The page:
Thanks to pressure from a successful school-funding lawsuit against Washington state, and a $50 million investment by the Legislature, twice as many children will be in state-paid, full-day kindergarten this fall.
The change affects children in 269 schools in 38 of the state’s 39 counties. The new money is being distributed according to poverty rates, so schools with the most kids who qualify for free or reduced-price lunch are the first to get money for free all-day kindergarten.
With the money aimed at specific schools, only some of the students in most districts will benefit from the new state dollars. But some districts are also using local dollars to expand free, full-day kindergarten for all kids.
Other school districts have gone in the opposite direction — turning away the state money because they don’t have enough room for more classes or the money to buy portable classrooms.
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In fall 2012, 22 percent of the state’s kindergartners were in all-day sessions paid for by the state. This fall, 44 percent will get the extra schooling without having to pay tuition. The Legislature will need to find an additional $100 million or so by fall 2017 to get every kindergartner in free all-day school.
Washington adopted the goal of full-day kindergarten for all in 2006, but six years later the Washington Supreme Court gave lawmakers a push toward fulfilling that promise by giving them a deadline.
Kindergarten is just one of the reforms pinpointed in the Supreme Court’s January 2012 McCleary decision. The result of the lawsuit brought by school districts, teachers, parents and community groups also calls for smaller class sizes in early grades, state-funded pupil transportation, a stable source of school dollars from the state, and less reliance on local levies to pay the costs of basic education.
In Seattle, state funding allows 27 public schools to offer free, full-day kindergarten, said Patti Spencer, a Seattle Public Schools spokeswoman.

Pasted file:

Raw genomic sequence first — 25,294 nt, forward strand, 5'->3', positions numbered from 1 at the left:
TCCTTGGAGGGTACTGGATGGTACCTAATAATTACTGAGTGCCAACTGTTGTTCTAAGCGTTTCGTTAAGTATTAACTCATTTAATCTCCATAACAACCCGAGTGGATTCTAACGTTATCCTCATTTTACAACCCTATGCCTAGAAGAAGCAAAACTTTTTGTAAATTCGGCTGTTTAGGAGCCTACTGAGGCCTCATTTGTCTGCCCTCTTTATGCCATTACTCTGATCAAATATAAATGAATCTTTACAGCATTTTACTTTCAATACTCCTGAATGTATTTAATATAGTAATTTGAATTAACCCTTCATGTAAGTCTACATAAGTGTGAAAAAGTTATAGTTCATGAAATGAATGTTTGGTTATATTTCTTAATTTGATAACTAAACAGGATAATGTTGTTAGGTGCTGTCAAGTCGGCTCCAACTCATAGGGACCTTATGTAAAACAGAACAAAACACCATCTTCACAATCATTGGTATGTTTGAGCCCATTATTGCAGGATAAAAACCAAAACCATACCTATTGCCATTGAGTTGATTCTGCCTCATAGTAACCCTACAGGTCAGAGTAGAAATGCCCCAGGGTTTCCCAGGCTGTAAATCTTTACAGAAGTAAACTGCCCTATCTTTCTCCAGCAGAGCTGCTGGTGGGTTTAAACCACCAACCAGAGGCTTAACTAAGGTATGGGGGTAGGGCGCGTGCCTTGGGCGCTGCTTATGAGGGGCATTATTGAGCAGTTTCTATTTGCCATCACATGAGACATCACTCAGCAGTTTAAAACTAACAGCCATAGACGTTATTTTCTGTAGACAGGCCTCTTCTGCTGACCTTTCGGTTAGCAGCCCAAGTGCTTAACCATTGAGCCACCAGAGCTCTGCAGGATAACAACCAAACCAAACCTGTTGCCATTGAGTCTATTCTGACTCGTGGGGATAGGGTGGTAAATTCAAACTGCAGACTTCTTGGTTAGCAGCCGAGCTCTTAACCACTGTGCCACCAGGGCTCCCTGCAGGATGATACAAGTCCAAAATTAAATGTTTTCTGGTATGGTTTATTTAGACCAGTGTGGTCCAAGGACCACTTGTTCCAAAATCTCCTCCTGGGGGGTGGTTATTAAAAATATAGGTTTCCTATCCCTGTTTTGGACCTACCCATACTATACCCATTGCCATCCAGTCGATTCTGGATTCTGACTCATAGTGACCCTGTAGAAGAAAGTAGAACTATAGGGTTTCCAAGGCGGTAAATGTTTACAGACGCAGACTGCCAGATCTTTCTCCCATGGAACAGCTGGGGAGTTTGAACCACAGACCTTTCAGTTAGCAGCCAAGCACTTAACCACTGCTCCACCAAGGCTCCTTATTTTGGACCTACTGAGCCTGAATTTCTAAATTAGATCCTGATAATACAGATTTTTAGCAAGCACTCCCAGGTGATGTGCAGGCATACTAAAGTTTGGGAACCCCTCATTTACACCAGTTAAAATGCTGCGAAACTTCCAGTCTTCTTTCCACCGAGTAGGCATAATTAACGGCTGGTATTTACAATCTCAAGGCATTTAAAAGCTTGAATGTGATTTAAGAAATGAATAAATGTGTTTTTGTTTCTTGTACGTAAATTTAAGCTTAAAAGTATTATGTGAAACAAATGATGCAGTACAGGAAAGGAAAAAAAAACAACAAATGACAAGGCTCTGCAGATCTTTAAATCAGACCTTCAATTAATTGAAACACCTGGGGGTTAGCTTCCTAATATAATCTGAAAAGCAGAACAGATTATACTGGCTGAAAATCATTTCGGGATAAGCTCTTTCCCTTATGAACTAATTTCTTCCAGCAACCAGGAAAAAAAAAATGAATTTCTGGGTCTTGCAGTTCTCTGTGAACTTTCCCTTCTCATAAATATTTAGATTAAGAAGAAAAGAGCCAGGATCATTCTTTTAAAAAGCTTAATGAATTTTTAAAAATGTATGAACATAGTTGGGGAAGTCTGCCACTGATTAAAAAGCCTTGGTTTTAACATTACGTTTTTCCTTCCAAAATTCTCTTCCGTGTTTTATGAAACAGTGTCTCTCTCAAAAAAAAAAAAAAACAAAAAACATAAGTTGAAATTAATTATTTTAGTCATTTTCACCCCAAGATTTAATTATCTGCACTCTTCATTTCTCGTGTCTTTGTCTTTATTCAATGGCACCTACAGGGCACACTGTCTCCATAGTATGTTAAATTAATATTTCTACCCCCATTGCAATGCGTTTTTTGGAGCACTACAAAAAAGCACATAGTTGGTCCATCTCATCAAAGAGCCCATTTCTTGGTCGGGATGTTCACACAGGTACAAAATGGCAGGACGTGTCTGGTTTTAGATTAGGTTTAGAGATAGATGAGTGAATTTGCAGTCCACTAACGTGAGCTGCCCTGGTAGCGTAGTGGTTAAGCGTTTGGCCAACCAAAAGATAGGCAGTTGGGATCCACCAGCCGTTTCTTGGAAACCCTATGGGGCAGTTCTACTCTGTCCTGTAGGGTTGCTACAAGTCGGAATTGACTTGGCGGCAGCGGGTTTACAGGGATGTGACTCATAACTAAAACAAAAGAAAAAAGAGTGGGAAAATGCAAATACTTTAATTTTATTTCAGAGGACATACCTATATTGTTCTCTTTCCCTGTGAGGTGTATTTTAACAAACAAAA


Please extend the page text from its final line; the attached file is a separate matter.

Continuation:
Forty-one other schools charge $3,110 per year for full-day kindergarten, she said, but reduced prices are available for families that qualify.
The state is expected to fund more full-day classes in the future as an emphasis on early education becomes more widespread, Spencer said.
Vancouver Public Schools was happy to get more state money to support its focus on early education. Vancouver has 21 elementary schools. Fourteen will have state-funded full-day kindergarten classes this year, and the rest will be paid for by local dollars. That’s more than triple the full-day kindergarten classrooms offered last fall.
All-day kindergarten helps cement early literacy skills and helps every kid make the progress needed to reach state benchmarks for literacy and math by third grade, said Marianne Thompson, executive director of teaching and learning for the Vancouver district’s elementary grades.
Because of overcrowding, the Mukilteo School District, just southwest of Everett, was forced to take a different approach this fall.
Mukilteo turned down state money because the district didn’t have the room for more classes and instead is exploring the possibility of a bond election to pay for construction of more elementary classrooms.
District spokesman Andy Muntz said growing enrollment plus full-day kindergarten and the state goal of reduced class sizes in the early grades would require Mukilteo to add an estimated 85 more classrooms, or about 3½ new schools.
Muntz doubts that voters would support that much new construction.
“That just won’t happen,” he said. “Meanwhile our enrollment will keep growing.”